10. Based on these important precedents, Recommendation 6.3 of the Brisbane Conference (1996) called upon the Contracting Parties "to make specific efforts to encourage active and informed participation of local and indigenous people at Ramsar listed sites and other wetlands and their catchments, and their direct involvement, through appropriate mechanisms, in wetland management."
11. The Parties assigned the Bureau of the Convention (secretariat), working with IUCN-The World Conservation Union, the World Wide Fund for Nature, Caddo Lake Institute (USA) and Kushiro International Wetlands Center (Japan), the task of developing guidelines to assist the Contracting Parties in such efforts.
The Project in Response to Recommendation 6.3
12. In response to Ramsar’s Recommendation 6.3, a project was set up by the IUCN Social Policy Group (SPG) in close coordination with a steering committee composed of representatives from the aforementioned organizations, plus the US NGO Ramsar Committee, which became actively involved in the process. The project began in May 1997 when the first of three workshops was held as part of the information gathering and knowledge sharing process. This first workshop, in Alexandria, Virginia, USA, considered case studies from North America and the Neotropics region. At this same workshop the Steering Committee, through the Ramsar Bureau and the networks of its respective participants, distributed an announcement to Contracting Parties and NGOs involved in wetland management soliciting further case study proposals. Out of 60 proposals received, the project steering committee selected 21 case studies covering the seven Ramsar regions, to which were added two case studies from a previous IUCN project on ecosystems management (see attached list). These case studies represent a balanced variety of wetland ecosystem types, conservation issues, and forms of local involvement. In September 1997, the case study authors were sent detailed guidelines on topics to address in the case studies. SPG provided comments on first drafts, and authors submitted final drafts before the end of the year.
13. Following a request for support for this project from the Ramsar Convention Administrative Authorities, financial support was forthcoming from the Governments of Australia, Switzerland, and the United Kingdom.
14. From the case study material, SPG synthesised the lessons learned and policy recommendations to produce a first draft of criteria and guidelines for local and indigenous people’s involvement in wetland management. This draft was circulated to all the case study authors, the steering committee and wetland management experts in February 1998, and two further technical workshops were organized in order to discuss case study findings and review the draft guidelines. The second workshop was held at the Kushiro International Wetlands Centre, Hokkaido, Japan, 2-4 March 1998, and involved case study authors from Asia and Oceania. The third technical workshop was held in conjunction with the American Wetlands Conference, Arlington, Virginia, USA, 16-17 April 1998, and involved case study authors from Africa, Europe, and Latin America and Caribbean. The technical discussions at these workshops, along with comments received from external reviewers, were incorporated into a subsequent draft of the guidelines, and a draft decision document was produced. These were reviewed by members of the steering committee in June, and then distributed for a much wider review by indigenous people’s organizations, practitioners of participatory natural resource management, and wetland experts. The present draft decision and annexed guidelines reflect the inputs of over 100 organizations and individuals around the world. They were endorsed by the 21st meeting of the Ramsar Convention Standing Committee for transmission to the 7th Meeting of the Conference of the Contracting Parties.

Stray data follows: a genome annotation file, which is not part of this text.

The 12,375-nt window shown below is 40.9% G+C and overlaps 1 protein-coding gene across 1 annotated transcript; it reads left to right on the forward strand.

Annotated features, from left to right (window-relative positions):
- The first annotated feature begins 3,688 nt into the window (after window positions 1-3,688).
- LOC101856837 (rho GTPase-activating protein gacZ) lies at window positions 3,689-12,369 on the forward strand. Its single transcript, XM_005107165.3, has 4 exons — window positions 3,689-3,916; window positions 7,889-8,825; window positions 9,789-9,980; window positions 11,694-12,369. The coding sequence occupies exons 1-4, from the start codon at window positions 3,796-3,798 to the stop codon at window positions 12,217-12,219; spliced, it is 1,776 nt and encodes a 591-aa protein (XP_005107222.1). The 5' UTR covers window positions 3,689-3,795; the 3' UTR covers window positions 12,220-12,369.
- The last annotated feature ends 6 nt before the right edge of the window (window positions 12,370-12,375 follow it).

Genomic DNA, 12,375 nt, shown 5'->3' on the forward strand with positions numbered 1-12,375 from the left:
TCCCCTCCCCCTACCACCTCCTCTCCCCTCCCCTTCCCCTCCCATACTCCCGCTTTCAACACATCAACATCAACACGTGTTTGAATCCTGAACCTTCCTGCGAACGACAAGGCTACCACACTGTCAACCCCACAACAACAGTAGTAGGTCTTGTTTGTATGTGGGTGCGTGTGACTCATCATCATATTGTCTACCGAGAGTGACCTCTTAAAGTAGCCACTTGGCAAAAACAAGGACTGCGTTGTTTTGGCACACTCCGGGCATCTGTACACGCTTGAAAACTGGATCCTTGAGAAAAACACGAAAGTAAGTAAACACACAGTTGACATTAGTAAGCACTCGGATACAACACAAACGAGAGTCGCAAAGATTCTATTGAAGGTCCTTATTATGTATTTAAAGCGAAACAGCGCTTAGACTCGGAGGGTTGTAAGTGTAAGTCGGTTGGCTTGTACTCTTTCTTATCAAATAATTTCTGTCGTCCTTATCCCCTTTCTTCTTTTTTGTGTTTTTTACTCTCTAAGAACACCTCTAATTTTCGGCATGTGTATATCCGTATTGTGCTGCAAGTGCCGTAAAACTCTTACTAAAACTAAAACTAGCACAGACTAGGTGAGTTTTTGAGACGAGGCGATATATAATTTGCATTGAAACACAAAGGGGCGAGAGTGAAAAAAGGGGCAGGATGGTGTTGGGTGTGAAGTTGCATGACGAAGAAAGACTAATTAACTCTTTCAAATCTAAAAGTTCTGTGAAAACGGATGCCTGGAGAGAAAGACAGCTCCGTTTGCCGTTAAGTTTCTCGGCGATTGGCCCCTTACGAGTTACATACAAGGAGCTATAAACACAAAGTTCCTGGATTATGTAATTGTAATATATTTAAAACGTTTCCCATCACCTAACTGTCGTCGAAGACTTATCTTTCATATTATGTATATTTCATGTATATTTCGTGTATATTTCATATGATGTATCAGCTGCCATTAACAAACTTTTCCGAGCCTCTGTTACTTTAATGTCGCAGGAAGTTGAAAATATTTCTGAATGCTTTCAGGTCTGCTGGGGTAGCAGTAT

26 October 1998 - Ramsar Convention Bureau
CASE STUDY SITES FOR THE PROJECT RESPONDING TO RECOMMENDATION 6.3
Key: RS = Ramsar Site, PA = Protected Area, † = IUCN ecosystems management case study
|Name of site||Country(ies)||Wetland type||RS?||PA?||Socio-economic and demographic context||Type of community involvement||Conservation issues||Author/contact information|
|Waza Logone||Cameroon||Sahelian floodplain||No||Yes||Subsistence farming, poverty, natural increase and migration||Management committees||Encroachment on Waza Park for natural resources, grazing. Floodplain degradation, ecosystem restoration||Roger Kouokom, IUCN’s Waza Logone Project|
|Rio Grande de Buba||Guinea-Bissau||Estuary||No||No||Poor community, subsistence fishing and farming||Fund that is collectively managed, and rules for fisheries access/mgt||Forest degradation, over fishing||Philippe Tous, Assistant Technique, Rio Grande de Buba, IUCN-Guinea Bissau|
|Diawling National Park||Mauritania||Delta, estuary, & mangroves||Yes|
|Yes||Poor communities of Black Moors, Wolofs, fishing, mat making||Communities involved in water management, surveillance||Wetland was virtually destroyed by the Diama barrage. Reconstruction underway.||Olivier Hamerlynck, IUCN-Mauritania|
|Djoudj National Park||Senegal||Delta||Yes||Yes||Wetland surrounded by major irrigation works; subsistence herding & agriculture||Participation in water and resource management; Management Committee||Ecosystem restoration. Illicit resource collection and depradations affecting ecosystem||Amadou Matar Diouf, IUCN-Senegal|
|Tanga||Tanzania||Reefs & mangroves||No||No||Poor subsistence fishing communities||Pilot villages, needs identification, collabor-ative management agreement||Dynamite fishing, over exploitation of fisheries, mangrove cutting for salt production||Chris Horrill, IUCN-Tanga project|